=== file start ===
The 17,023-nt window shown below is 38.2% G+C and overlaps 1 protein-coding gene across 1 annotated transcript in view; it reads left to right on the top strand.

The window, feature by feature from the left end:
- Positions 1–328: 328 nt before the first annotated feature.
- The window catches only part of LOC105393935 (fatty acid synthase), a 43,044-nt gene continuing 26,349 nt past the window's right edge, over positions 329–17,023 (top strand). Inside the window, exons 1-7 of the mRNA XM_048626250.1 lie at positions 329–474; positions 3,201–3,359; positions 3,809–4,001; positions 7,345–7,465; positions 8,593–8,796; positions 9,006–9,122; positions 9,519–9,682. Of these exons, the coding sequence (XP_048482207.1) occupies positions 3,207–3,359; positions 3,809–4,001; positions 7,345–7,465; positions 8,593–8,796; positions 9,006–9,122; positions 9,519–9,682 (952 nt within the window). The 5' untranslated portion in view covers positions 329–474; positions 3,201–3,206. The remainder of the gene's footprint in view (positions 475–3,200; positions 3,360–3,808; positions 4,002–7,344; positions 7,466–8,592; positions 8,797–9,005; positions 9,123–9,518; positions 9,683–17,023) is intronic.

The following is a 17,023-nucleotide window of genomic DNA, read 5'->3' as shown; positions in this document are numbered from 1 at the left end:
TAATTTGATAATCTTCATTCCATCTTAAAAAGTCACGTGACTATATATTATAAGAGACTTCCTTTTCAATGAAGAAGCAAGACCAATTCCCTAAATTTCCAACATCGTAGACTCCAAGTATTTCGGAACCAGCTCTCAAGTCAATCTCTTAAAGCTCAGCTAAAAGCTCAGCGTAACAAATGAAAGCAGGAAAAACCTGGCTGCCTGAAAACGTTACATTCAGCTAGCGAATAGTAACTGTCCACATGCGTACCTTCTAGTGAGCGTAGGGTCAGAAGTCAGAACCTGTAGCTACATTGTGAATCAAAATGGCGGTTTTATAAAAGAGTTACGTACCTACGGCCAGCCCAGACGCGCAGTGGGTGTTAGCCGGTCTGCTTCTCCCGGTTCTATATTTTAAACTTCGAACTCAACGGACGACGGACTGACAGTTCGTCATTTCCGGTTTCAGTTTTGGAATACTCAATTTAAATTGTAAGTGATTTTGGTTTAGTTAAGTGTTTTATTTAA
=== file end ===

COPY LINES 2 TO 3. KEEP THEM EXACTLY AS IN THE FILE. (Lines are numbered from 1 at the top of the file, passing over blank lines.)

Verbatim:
The window, feature by feature from the left end:
- Positions 1–328: 328 nt before the first annotated feature.